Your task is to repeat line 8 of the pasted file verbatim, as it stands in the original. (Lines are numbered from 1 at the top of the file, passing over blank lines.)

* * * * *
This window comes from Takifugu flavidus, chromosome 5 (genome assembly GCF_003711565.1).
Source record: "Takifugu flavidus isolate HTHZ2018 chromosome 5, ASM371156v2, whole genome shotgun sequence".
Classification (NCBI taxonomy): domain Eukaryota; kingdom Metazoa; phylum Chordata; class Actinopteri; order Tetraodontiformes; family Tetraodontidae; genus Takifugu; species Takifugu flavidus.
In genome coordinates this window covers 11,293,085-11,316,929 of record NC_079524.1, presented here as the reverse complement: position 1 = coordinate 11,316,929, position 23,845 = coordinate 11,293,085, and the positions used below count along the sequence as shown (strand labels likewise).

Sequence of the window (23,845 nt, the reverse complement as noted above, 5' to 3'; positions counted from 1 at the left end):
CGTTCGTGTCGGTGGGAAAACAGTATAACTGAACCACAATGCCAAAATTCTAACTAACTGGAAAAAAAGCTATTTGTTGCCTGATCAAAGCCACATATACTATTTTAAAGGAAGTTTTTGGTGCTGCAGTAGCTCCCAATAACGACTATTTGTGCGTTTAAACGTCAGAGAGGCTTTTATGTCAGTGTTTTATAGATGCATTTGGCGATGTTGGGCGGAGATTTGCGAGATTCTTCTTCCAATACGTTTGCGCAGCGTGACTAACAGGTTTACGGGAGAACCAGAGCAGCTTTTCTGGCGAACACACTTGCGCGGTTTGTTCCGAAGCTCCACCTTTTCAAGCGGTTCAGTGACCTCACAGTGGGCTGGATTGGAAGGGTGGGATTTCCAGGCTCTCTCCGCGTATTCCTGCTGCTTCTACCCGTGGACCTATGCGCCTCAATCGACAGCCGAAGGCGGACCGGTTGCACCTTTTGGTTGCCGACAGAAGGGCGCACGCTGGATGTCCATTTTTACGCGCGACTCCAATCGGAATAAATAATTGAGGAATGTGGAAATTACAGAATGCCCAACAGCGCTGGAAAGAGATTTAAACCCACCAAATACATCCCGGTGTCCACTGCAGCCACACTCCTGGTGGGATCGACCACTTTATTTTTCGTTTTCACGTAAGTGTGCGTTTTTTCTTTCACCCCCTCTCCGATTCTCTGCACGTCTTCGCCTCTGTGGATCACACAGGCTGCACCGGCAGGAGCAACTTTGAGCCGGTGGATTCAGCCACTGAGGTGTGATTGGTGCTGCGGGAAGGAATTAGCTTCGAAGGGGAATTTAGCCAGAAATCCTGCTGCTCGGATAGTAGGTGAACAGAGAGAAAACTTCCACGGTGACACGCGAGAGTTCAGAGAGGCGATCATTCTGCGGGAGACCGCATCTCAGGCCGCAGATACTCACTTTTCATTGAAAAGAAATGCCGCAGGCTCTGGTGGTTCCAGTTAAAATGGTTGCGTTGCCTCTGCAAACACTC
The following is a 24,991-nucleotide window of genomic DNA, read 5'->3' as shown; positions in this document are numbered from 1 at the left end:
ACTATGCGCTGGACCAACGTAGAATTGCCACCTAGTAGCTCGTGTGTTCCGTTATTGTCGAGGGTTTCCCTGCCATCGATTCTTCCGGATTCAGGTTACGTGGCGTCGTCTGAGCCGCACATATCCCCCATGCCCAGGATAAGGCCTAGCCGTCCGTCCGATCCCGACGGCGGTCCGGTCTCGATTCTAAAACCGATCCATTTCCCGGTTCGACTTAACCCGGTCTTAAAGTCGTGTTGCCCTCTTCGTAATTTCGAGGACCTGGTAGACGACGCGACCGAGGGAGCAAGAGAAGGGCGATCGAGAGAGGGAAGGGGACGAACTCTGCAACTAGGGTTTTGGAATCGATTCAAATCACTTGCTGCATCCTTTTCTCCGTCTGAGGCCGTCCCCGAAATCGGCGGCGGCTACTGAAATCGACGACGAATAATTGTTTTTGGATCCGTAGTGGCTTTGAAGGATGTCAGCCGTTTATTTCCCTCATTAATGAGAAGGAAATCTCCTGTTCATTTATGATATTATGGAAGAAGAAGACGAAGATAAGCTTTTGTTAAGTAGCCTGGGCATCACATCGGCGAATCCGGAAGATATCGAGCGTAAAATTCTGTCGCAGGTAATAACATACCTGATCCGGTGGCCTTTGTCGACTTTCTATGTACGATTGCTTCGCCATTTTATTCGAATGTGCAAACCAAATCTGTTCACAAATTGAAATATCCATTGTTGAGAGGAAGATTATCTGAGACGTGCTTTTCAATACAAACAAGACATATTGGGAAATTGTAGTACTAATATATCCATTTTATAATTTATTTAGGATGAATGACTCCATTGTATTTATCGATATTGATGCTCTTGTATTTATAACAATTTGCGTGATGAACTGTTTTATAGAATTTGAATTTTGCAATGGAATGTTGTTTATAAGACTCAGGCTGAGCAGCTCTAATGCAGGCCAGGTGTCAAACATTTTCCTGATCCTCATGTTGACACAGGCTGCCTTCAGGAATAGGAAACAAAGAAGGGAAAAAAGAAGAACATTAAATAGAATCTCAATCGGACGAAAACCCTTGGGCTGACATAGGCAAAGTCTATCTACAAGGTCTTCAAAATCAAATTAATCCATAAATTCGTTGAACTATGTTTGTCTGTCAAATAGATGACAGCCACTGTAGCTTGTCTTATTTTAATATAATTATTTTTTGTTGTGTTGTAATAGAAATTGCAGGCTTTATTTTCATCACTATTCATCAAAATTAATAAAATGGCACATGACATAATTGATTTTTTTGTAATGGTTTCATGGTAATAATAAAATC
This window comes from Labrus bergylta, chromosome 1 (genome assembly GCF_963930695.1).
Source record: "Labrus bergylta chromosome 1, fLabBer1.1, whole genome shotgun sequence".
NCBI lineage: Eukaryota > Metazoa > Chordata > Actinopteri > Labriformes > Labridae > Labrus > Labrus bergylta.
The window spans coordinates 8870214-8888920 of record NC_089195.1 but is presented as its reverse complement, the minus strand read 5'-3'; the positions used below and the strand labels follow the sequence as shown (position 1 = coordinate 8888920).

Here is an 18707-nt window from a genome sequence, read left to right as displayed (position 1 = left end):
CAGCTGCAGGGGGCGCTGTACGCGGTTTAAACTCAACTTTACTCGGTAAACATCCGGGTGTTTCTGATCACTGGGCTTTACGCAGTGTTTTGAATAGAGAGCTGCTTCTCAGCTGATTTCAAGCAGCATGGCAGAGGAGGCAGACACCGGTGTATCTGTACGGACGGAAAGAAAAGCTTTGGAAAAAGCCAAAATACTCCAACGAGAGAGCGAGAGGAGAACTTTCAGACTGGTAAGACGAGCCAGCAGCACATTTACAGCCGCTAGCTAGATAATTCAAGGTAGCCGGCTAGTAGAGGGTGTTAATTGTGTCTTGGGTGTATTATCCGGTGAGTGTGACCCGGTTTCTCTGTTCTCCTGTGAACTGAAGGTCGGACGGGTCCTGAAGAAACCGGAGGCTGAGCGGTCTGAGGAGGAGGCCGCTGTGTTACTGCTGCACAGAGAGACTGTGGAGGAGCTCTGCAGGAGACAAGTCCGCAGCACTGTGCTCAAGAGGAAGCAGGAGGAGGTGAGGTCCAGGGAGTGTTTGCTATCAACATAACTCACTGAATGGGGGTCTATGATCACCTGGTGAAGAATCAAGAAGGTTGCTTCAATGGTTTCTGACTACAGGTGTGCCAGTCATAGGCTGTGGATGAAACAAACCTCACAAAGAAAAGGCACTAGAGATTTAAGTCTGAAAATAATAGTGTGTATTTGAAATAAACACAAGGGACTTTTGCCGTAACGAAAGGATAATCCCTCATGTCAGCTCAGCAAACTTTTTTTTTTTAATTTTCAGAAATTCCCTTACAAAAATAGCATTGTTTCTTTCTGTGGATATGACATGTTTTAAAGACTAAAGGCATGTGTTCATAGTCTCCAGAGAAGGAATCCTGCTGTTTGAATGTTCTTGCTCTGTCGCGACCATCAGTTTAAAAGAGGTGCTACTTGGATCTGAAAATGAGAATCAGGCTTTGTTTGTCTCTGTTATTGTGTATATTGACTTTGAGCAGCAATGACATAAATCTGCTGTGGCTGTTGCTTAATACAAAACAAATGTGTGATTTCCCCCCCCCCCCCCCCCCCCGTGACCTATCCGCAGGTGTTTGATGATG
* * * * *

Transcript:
ACTATGCGCTGGACCAACGTAGAATTGCCACCTAGTAGCTCGTGTGTTCCGTTATTGTCGAGGGTTTCCCTGCCATCGATTCTTCCGGATTCAGGTTACGTGGCGTCGTCTGAGCCGCACATATCCCCCATGCCCAGGATAAGGCCTAGCCGTCCGTCCGATCCCGACGGCGGTCCGGTCTCGATTCTAAAACCGATCCATTTCCCGGTTCGACTTAACCCGGTCTTAAAGTCGTGTTGCCCTCTTCGTAATTTCGAGGACCTGGTAGACGACGCGACCGAGGGAGCAAGAGAAGGGCGATCGAGAGAGGGAAGGGGACGAACTCTGCAACTAGGGTTTTGGAATCGATTCAAATCACTTGCTGCATCCTTTTCTCCGTCTGAGGCCGTCCCCGAAATCGGCGGCGGCTACTGAAATCGACGACGAATAATTGTTTTTGGATCCGTAGTGGCTTTGAAGGATGTCAGCCGTTTATTTCCCTCATTAATGAGAAGGAAATCTCCTGTTCATTTATGATATTATGGAAGAAGAAGACGAAGATAAGCTTTTGTTAAGTAGCCTGGGCATCACATCGGCGAATCCGGAAGATATCGAGCGTAAAATTCTGTCGCAGGTAATAACATACCTGATCCGGTGGCCTTTGTCGACTTTCTATGTACGATTGCTTCGCCATTTTATTCGAATGTGCAAACCAAATCTGTTCACAAATTGAAATATCCATTGTTGAGAGGAAGATTATCTGAGACGTGCTTTTCAATACAAACAAGACATATTGGGAAATTGTAGTACTAATATATCCATTTTATAATTTATTTAGGATGAATGACTCCATTGTATTTATCGATATTGATGCTCTTGTATTTATAACAATTTGCGTGATGAACTGTTTTATAGAATTTGAATTTTGCAATGGAATGTTGTTTATAAGACTCAGGCTGAGCAGCTCTAATGCAGGCCAGGTGTCAAACATTTTCCTGATCCTCATGTTGACACAGGCTGCCTTCAGGAATAGGAAACAAAGAAGGGAAAAAAGAAGAACATTAAATAGAATCTCAATCGGACGAAAACCCTTGGGCTGACATAGGCAAAGTCTATCTACAAGGTCTTCAAAATCAAATTAATCCATAAATTCGTTGAACTATGTTTGTCTGTCAAATAGATGACAGCCACTGTAGCTTGTCTTATTTTAATATAATTATTTTTTGTTGTGTTGTAATAGAAATTGCAGGCTTTATTTTCATCACTATTCATCAAAATTAATAAAATGGCACATGACATAATTGATTTTTTTGTAATGGTTTCATGGTAATAATAAAATC